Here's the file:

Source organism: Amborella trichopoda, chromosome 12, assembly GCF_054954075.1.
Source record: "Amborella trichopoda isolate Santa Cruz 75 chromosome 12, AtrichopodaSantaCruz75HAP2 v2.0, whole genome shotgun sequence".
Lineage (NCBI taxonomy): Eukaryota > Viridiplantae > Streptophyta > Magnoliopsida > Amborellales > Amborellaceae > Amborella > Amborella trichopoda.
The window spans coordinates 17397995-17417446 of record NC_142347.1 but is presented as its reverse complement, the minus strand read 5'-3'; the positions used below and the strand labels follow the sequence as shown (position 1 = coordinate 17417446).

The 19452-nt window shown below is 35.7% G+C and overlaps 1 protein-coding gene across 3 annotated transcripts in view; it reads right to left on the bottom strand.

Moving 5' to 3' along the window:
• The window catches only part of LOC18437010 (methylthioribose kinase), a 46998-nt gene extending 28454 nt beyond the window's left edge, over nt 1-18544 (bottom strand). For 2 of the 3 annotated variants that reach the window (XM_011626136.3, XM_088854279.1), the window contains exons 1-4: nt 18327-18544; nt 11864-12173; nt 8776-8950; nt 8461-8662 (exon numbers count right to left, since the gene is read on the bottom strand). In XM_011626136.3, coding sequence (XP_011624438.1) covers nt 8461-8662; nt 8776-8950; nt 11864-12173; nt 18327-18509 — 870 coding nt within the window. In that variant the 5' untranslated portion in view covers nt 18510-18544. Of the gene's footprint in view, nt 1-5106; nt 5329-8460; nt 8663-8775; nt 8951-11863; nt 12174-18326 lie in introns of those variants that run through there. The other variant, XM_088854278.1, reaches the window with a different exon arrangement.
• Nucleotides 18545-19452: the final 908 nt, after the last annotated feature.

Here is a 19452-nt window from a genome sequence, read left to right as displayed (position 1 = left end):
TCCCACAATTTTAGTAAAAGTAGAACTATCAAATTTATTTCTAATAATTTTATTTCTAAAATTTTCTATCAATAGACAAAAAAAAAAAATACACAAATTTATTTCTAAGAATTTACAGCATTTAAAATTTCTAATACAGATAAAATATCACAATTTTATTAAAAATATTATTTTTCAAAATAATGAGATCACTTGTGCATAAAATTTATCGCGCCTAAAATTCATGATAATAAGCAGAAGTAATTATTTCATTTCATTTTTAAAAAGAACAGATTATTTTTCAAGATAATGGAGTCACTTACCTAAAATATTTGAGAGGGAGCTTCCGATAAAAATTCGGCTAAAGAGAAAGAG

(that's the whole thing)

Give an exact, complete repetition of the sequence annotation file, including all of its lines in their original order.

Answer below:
Source organism: Amborella trichopoda, chromosome 12, assembly GCF_054954075.1.
Source record: "Amborella trichopoda isolate Santa Cruz 75 chromosome 12, AtrichopodaSantaCruz75HAP2 v2.0, whole genome shotgun sequence".
Lineage (NCBI taxonomy): Eukaryota > Viridiplantae > Streptophyta > Magnoliopsida > Amborellales > Amborellaceae > Amborella > Amborella trichopoda.
The window spans coordinates 17397995-17417446 of record NC_142347.1 but is presented as its reverse complement, the minus strand read 5'-3'; the positions used below and the strand labels follow the sequence as shown (position 1 = coordinate 17417446).

The 19452-nt window shown below is 35.7% G+C and overlaps 1 protein-coding gene across 3 annotated transcripts in view; it reads right to left on the bottom strand.

Moving 5' to 3' along the window:
• The window catches only part of LOC18437010 (methylthioribose kinase), a 46998-nt gene extending 28454 nt beyond the window's left edge, over nt 1-18544 (bottom strand). For 2 of the 3 annotated variants that reach the window (XM_011626136.3, XM_088854279.1), the window contains exons 1-4: nt 18327-18544; nt 11864-12173; nt 8776-8950; nt 8461-8662 (exon numbers count right to left, since the gene is read on the bottom strand). In XM_011626136.3, coding sequence (XP_011624438.1) covers nt 8461-8662; nt 8776-8950; nt 11864-12173; nt 18327-18509 — 870 coding nt within the window. In that variant the 5' untranslated portion in view covers nt 18510-18544. Of the gene's footprint in view, nt 1-5106; nt 5329-8460; nt 8663-8775; nt 8951-11863; nt 12174-18326 lie in introns of those variants that run through there. The other variant, XM_088854278.1, reaches the window with a different exon arrangement.
• Nucleotides 18545-19452: the final 908 nt, after the last annotated feature.

Here is a 19452-nt window from a genome sequence, read left to right as displayed (position 1 = left end):
TCCCACAATTTTAGTAAAAGTAGAACTATCAAATTTATTTCTAATAATTTTATTTCTAAAATTTTCTATCAATAGACAAAAAAAAAAAATACACAAATTTATTTCTAAGAATTTACAGCATTTAAAATTTCTAATACAGATAAAATATCACAATTTTATTAAAAATATTATTTTTCAAAATAATGAGATCACTTGTGCATAAAATTTATCGCGCCTAAAATTCATGATAATAAGCAGAAGTAATTATTTCATTTCATTTTTAAAAAGAACAGATTATTTTTCAAGATAATGGAGTCACTTACCTAAAATATTTGAGAGGGAGCTTCCGATAAAAATTCGGCTAAAGAGAAAGAG